S-PDIF out: 1
HDMI ARC: 1 Power Idle 0.5 W Typical ? Peak ? Launch Price $4,999

The monstrous OMEN X Emperium 65 is set to hit retail in late February, assuming everything goes well and the performance of the device satisfies HP and NVIDIA. However it won't be cheap: with a list price of $4,999, this is a rather unprecedented MSRP for a consumer monitor, and for that matter higher than a lot of high-end TVs.

Related Reading:

Source: HP

HP at CES 2019: HP Spectre x360 15 Gets AMOLED Display

AnandTech - Ne, 2019-01-06 18:02

HP plans to release a revamped version of its current-generation Spectre x360 15 convertible laptop with a 15.6-inch AMOLED display this year, the company has revealed ahead of CES. The inclusion of an OLED display makes this a very notable occurrence, as the the laptop will be the latest and largest of a small handful of devices released over the past few years to get such a display.

It goes without saying that the display is among the key hardware components in any laptop, and plays a significant part in determining the overall experience with the device. By using an AMOLED panel instead of a traditional high-quality IPS-based one, HP's top-of-the-range Spectre x360 15 will be able to offer very bright and accurate colors (covers 100% of the DCI-P3 color space), a very high contrast ratio (100,000:1), wide horizontal viewing angles, deep blacks, fast response time (think 0.1 ms) as well as everything good that the AMOLED technology is known for. The catch, of course, is that OLED traditionally comes with some downsides as well (e.g., off-axis color shifting, ghosting, burn-in, etc.), but it remains to be seen how this will play out for the Spectre x360 15.

HP says that the display will support HDR, but does not specify whether it means HDR10 or Dolby Vision spec. The company also isn't disclosing the resolution of the screen it plans to use, so it remains to be seen whether it has managed to procure an Ultra-HD (3840×2160) panel, had to stick to a QHD (2560×1440) one, or used something more custom. The only thing we do know is that the laptop with an AMOLED monitor has the same bezels as the machine with an IPS LCD, which is logical as both screens feature the same 15.6-inch diagonal size (see photos of AMOLED and IPS versions below).

Featuring an ultra-thin chassis with golden accents and powered by Intel’s quad-core Whiske Lake-U processors as well as NVIDIA’s discrete GeForce GTX GPUs, current-gen HP’s Spectre x360 15 convertible laptops are already ranked among the top-performing thin-and-light 15.6-inch notebooks. By adding an AMOLED screen to the stylish enclosure with high-performance components, HP makes its flagship 15.6-inch laptop somewhat more impressive, but only a practical analysis of the product will reveal how good (or bad) HP's AMOLED display actually is.

HP plans to start selling its AMOLED display-equipped Spectre x360 15 this March. The company says that it will disclose exact specifications and prices closer to the actual launch, but it is reasonable to expect that AMOLED-equipped SKUs will come at a premium, and will likely be exclusively paired with other high-end components (CPU, GPU, SSD, Wi-Fi) to match.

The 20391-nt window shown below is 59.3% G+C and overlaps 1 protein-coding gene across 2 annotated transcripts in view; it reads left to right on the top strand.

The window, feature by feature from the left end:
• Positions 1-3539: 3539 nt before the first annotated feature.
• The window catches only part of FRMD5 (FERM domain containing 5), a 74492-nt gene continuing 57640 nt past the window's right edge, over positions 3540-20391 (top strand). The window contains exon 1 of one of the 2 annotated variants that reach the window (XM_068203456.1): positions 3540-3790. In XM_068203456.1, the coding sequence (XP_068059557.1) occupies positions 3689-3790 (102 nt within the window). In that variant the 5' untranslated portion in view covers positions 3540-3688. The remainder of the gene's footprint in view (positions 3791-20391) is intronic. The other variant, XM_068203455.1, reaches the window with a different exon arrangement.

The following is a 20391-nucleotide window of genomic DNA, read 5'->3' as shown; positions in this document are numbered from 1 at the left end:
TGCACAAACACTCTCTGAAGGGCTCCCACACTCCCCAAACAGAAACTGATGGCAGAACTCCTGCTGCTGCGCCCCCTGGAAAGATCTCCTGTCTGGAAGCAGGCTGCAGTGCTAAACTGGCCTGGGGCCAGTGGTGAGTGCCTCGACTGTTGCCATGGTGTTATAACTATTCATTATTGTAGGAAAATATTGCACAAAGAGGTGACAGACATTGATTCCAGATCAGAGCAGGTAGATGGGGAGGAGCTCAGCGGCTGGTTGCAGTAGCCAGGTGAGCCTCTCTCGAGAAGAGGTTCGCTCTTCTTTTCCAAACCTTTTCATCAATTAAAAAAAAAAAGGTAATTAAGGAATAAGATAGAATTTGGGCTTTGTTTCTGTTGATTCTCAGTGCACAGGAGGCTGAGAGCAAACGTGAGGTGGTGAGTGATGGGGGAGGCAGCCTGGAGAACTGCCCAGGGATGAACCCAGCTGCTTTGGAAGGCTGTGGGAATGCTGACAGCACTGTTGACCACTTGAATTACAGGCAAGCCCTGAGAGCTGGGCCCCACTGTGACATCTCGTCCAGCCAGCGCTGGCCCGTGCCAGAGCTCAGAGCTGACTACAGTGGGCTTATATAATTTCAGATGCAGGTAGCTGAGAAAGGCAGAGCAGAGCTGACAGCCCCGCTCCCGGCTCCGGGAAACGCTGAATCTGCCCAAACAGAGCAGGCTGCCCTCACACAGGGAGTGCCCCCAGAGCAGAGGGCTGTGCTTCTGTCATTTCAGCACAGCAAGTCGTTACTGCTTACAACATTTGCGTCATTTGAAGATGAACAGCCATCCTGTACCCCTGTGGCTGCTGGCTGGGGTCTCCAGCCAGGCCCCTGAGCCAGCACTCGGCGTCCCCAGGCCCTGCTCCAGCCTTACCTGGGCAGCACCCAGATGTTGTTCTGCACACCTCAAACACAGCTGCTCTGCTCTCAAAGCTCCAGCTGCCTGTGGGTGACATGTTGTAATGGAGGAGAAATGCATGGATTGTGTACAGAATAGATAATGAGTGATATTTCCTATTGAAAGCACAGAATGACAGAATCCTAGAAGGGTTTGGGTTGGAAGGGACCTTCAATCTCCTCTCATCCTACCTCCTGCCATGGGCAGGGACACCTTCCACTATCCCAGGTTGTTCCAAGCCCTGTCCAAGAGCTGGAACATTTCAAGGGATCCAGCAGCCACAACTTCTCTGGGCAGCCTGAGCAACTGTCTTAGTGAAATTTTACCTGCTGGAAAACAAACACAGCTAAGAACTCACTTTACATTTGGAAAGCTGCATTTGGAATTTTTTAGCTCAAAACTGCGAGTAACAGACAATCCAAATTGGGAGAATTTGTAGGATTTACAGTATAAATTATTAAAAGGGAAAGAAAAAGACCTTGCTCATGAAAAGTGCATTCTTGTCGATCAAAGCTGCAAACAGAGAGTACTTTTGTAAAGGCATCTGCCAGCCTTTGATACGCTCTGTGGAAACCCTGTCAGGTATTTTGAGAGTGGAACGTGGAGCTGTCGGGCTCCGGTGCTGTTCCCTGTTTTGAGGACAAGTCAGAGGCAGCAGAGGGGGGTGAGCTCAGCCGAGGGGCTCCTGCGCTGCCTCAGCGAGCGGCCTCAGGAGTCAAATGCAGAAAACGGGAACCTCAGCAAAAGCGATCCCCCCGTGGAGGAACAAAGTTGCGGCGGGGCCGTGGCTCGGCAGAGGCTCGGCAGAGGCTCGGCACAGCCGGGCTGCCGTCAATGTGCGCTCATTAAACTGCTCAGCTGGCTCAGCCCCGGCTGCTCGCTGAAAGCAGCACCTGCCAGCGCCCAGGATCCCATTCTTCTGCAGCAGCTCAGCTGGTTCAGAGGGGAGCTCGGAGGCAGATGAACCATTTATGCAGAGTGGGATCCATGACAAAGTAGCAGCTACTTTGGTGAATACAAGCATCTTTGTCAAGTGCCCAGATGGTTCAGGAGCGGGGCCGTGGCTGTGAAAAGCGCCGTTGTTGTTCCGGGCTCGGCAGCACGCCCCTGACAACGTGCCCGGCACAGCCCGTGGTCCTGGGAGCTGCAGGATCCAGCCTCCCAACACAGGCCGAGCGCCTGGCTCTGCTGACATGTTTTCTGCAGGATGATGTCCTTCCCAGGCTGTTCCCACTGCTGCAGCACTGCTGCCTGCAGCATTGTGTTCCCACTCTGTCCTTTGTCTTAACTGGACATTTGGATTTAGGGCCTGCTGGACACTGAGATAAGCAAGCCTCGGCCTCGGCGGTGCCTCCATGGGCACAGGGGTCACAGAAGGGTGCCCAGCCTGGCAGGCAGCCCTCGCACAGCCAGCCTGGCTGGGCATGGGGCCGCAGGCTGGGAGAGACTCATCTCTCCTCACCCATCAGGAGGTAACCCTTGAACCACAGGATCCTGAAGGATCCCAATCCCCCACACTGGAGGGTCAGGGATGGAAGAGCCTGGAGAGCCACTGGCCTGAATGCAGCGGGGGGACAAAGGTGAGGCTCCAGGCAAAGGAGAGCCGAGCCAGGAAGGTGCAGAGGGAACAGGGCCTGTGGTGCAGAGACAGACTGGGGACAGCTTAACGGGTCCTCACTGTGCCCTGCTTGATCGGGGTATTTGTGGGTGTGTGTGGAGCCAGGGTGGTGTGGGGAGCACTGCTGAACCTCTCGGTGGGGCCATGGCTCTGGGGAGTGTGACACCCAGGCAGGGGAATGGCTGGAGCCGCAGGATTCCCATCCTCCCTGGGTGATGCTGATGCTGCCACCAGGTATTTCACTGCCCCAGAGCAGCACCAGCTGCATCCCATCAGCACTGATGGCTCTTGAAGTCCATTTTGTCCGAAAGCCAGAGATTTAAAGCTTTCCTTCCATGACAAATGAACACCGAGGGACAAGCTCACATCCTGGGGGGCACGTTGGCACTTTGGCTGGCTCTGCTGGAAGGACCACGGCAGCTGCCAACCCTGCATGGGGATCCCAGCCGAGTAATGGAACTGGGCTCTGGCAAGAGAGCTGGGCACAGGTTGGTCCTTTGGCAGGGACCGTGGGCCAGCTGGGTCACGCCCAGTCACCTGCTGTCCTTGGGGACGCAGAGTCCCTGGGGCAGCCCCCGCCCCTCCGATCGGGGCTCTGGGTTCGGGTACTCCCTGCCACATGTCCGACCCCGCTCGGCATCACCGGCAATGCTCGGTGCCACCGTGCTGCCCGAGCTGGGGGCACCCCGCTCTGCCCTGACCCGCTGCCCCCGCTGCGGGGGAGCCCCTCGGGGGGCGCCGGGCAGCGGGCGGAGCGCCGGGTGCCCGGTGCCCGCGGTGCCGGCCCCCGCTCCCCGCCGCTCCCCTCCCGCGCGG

HP is not the first company to use an OLED-type screen with mobile PCs. Lenovo launched ThinkPad X1 Yoga with an OLED monitor three years ago and we reviewed one back then. We did notice off-axis color shifting and ghosting on that display and Lenovo has not offered OLED-based mobile PCs since then. Obviously, technologies always evolve, so it will be interesting to see if and how HP's 15.6-inch AMOLED display has improved on matters since then.

Related Reading:

Source: HP

HP at CES 2019: OMEN 15 Laptop Gets 240 Hz Monitor, New NVIDIA GPU, 802.11ax

AnandTech - Ne, 2019-01-06 18:01

HP today announces plans to upgrade its OMEN 15 gaming laptops with NVIDIA’s next-generation GeForce GPUs, a display panel featuring a 240 Hz refresh rate, and a new WiFi 6 (802.11ax) controller. Planning to release the updated models in a piecemeal fashion, in February the company will release OMEN 15 notebooks powered by NVIDIA’s new GeForce graphics boards. Then in July the manufacturer will start adding the rather unique display panels as well as the new Wi-Fi controller to the OMEN 15 family.

The OMEN 15 by HP, as the company prefers to officially call this product, is a ‘classic’ 15.6-inch gaming laptop that comes in relatively thick 2.48 cm (0.98 inch) chassis and weighs 2.38 kg (5.26 lb). The enclosure enables HP to install a fairly sophisticated dual-fan cooling systems with large radiators and four thick heat pipes capable of dissipating well over 100 W of heat. The cooler allows HP to install processors as high as Intel’s six-core Core i7-8750H processor (45 W) and NVIDIA’s GeForce GTX 1070 Max-Q GPU (80 W – 90 W), which is what's features in the company's current OMEN 15 machines.

Other specs of today's OMEN 15 system are in-line with contemporary high-end laptops: up to 32 GB of DDR4-2667, a hybrid storage subsystem (SSD + HDD), Thunderbolt 3, 802.11ac Wi-Fi, and so on. Being aimed at enthusiasts, OMEN 15 offers a single-panel access to the compartment where SO-DIMMs, M.2 SSD, and HDD are located for easier upgrades.


The exact same chassis will be used for the upcoming OMEN 15 machines. First up, in February HP will start to offer NVIDIA’s hereto-unannounced next-generation GeForce mobile GPUs. The machines will otherwise use the same parts as those available today, but will provide better graphics performance and modern features thanks to the the next-generation graphics processors based on NVIDIA’s latest architecture.